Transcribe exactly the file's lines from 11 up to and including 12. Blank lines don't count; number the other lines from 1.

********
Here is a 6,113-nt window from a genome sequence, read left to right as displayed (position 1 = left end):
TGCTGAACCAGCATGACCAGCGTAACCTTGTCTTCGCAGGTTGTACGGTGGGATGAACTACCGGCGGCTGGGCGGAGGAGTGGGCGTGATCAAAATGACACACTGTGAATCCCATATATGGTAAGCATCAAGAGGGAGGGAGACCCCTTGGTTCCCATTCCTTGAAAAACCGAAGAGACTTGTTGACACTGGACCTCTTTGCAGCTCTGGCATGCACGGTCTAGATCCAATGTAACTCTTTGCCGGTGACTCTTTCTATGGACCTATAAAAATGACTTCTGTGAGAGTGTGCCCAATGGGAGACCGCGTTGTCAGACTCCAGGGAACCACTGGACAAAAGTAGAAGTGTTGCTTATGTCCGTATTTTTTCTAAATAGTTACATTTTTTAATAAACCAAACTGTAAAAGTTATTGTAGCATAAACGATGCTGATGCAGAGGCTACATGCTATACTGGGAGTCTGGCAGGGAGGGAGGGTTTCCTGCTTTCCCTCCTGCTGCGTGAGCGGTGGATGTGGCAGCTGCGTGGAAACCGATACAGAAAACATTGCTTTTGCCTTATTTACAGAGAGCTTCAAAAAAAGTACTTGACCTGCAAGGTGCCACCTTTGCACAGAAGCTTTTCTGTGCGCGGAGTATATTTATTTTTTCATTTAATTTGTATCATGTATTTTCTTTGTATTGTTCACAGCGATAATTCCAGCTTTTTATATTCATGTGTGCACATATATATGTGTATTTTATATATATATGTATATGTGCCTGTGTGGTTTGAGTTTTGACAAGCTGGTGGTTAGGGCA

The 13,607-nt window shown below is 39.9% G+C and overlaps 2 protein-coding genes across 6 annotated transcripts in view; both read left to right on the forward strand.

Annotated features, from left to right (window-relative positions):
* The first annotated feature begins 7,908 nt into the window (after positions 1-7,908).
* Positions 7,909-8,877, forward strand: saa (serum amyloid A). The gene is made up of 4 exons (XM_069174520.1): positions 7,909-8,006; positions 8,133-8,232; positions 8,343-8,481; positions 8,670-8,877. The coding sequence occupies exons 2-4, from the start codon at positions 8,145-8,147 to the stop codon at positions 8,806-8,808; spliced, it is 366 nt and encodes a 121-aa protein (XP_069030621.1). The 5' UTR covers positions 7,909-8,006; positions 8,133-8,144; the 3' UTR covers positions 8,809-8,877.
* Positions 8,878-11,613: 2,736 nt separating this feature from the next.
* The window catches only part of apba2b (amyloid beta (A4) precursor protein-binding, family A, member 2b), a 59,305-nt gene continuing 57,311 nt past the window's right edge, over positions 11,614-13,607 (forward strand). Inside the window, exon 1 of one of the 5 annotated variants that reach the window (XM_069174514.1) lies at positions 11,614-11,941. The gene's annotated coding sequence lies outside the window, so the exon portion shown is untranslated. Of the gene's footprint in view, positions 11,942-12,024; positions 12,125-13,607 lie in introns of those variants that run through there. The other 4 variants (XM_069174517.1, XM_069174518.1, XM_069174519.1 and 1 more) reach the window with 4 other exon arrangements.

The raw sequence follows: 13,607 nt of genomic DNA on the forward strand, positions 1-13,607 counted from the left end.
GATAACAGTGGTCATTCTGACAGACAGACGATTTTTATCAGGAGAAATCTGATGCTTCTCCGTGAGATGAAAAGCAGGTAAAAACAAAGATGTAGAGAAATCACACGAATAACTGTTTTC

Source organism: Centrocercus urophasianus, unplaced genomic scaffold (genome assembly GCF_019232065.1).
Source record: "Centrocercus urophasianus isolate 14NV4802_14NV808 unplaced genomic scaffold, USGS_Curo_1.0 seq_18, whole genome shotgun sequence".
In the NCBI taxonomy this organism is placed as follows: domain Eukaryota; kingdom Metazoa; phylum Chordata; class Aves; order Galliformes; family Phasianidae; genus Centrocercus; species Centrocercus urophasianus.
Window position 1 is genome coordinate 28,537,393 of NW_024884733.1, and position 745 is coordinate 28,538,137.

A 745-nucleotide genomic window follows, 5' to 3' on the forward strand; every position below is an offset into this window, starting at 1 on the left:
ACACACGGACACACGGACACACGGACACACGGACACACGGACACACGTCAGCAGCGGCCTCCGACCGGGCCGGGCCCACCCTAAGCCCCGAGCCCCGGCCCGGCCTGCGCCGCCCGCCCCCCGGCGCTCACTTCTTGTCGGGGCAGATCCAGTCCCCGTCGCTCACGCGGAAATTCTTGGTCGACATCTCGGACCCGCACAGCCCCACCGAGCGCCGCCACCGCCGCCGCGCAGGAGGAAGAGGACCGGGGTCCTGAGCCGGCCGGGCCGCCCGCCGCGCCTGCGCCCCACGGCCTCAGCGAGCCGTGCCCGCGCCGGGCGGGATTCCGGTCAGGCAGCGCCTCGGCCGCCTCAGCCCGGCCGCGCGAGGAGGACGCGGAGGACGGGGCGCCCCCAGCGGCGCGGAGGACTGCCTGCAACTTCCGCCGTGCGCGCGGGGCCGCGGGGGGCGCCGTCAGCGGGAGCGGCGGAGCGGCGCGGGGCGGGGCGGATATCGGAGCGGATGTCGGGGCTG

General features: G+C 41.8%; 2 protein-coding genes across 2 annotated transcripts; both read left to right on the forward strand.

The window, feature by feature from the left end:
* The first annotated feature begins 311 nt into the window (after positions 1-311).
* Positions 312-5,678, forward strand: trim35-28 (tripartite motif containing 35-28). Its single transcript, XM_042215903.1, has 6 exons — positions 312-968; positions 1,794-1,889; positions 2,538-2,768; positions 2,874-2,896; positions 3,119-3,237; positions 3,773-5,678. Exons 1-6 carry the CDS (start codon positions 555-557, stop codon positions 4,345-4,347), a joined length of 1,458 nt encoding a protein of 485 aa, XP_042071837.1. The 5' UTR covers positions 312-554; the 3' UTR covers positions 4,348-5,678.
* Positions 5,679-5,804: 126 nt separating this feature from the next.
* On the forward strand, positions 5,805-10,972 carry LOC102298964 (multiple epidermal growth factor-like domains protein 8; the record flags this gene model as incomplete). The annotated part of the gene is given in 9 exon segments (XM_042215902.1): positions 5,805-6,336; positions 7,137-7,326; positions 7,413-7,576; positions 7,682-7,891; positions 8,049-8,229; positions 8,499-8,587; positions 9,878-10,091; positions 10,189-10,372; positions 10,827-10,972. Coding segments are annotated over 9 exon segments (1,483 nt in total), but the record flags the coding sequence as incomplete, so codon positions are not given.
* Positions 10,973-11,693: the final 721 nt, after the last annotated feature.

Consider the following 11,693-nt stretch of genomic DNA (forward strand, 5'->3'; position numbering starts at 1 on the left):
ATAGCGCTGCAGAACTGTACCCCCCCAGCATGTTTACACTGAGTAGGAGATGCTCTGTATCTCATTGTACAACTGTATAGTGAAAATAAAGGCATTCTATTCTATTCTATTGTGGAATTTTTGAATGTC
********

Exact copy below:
Source organism: Centrocercus urophasianus, unplaced genomic scaffold (genome assembly GCF_019232065.1).
Source record: "Centrocercus urophasianus isolate 14NV4802_14NV808 unplaced genomic scaffold, USGS_Curo_1.0 seq_18, whole genome shotgun sequence".